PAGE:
Five-Star Protection For Tesla Longs
Last month, after a video surfaced of a Tesla Model S sedan that had burst into flames, I posted a hedge for Tesla longs concerned about adding downside protection (“Five-Star Safety For Tesla Longs“). In this post, I’ll recap that hedge and show how it reacted to Tesla’s post-earnings dive on Wednesday, November 6th.
The October 2nd TSLA Hedge
This was the optimal collar*, as of October 2nd’s close, that was designed to limit an investor’s losses to 20% over the next several months, for an investor willing to cap his upside at 20% over the same time frame:
As you can see at the bottom of the screen capture above, the net cost of that optimal collar was negative, meaning the investor would have gotten paid $50 to hedge.
How That Hedge Has Reacted To TSLA’s Drop
Here is an updated quote on the put leg as of Wednesday’s close:
And here is an updated quote on the call leg:
How That Hedge Protected Against Wednesday’s Drop
TSLA closed at $180.95 on Wednesday, October 2nd. A shareholder who owned 200 shares of it and opened the collar above on October 2nd had $36,190 in TSLA shares plus an outlay of -$50 on the hedge, so $36,140 taking into account the hedge.
TSLA closed at $151.16, on Wednesday, November 6th, down 16.5% from its price on October 2nd. The investor’s shares were worth $30,232 as of Wednesday’s close, his put options were worth $3,890, and if he wanted to close out the short call leg of his collar, it would cost him $840. So: ($30,232 + $3,890) – $840 = $33,282. $33,282 represents an 8% drop from $36,190.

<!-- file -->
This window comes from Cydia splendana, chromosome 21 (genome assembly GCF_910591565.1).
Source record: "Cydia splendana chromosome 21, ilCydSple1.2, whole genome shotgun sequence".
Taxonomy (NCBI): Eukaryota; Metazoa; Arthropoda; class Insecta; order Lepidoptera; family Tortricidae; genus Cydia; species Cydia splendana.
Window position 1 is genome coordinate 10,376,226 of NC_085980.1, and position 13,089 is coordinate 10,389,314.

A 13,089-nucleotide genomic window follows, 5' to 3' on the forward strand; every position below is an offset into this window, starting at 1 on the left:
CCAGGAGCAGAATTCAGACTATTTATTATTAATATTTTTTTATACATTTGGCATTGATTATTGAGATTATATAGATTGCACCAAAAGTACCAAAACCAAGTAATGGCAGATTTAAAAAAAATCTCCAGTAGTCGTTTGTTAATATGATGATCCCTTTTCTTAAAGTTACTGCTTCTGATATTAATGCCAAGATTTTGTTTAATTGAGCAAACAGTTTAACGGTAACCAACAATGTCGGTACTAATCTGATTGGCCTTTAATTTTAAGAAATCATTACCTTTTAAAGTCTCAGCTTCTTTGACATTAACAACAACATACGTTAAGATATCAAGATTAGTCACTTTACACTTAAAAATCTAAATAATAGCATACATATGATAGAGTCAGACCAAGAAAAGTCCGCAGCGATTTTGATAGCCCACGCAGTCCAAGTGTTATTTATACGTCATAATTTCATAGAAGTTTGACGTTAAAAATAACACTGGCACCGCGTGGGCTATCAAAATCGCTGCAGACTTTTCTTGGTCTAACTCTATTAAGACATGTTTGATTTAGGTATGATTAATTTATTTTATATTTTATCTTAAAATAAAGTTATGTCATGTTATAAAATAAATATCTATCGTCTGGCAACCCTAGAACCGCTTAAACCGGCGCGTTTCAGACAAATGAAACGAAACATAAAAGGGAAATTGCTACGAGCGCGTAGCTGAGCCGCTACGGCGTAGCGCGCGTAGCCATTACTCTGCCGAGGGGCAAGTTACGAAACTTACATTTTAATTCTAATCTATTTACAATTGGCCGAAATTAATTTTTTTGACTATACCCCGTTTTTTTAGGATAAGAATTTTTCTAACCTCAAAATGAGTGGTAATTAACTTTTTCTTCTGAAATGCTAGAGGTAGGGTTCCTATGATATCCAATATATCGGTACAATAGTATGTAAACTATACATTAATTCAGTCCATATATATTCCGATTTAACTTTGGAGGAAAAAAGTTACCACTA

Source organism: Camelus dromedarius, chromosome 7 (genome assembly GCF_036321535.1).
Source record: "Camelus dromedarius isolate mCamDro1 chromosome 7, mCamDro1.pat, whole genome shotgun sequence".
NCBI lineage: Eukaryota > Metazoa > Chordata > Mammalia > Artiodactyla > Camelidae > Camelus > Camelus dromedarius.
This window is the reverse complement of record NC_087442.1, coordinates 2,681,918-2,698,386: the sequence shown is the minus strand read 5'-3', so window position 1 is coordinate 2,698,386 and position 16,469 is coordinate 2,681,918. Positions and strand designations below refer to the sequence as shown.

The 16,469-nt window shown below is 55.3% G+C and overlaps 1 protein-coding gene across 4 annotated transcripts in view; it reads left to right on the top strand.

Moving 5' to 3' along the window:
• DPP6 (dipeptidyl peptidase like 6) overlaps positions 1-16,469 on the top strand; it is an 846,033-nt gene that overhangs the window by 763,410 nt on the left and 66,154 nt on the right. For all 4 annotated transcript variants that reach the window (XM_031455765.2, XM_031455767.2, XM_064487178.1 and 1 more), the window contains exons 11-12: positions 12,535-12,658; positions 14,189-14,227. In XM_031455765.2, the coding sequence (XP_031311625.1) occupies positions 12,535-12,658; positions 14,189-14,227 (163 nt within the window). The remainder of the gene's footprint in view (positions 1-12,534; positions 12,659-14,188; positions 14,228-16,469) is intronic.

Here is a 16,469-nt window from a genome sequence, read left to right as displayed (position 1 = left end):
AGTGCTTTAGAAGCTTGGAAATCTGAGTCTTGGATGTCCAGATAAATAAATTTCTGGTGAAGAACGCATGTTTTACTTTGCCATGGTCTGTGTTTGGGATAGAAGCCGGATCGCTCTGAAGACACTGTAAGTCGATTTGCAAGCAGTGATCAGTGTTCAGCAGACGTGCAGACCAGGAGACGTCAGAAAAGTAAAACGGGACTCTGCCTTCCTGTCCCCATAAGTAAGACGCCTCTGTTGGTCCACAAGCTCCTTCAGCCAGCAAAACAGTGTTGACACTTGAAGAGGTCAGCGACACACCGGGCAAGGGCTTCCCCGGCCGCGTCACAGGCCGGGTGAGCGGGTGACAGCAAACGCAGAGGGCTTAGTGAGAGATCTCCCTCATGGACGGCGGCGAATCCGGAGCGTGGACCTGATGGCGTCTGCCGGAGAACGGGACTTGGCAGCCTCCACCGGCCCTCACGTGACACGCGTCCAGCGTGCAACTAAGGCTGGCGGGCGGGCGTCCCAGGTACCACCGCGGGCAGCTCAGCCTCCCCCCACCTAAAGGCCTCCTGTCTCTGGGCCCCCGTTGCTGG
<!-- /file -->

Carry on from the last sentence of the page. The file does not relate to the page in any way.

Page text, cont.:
More Protection Than Promised
So, although TSLA had dropped by 16.5% at the time of the calculations above, and the investor’s hedge was designed to limit him to a loss of no more than 20%, he was actually down only 8% on his combined hedge + underlying position by this point.
Options Give You Options
Being hedged gives an investor breathing room to decide what his best course of action is. A TSLA long hedged with this collar could exit his position with an 8% loss now, he could wait to see what happens, or if he remains bullish on TSLA, he could buy-to-close the call leg of this collar, to eliminate his upside cap. If he’s even more bullish, he could sell his appreciated puts, and use those proceeds to buy more TSLA. He has those options because he’s hedged.
*Optimal collars are the ones that will give you the level of protection you want at the lowest net cost, while not limiting your potential upside by more than you specify. Portfolio Armor‘s algorithm to scan for optimal collars was developed in conjunction with a post-doctoral fellow in the financial engineering department at Princeton University. The screen captures above come from the Portfolio Armor iOS app.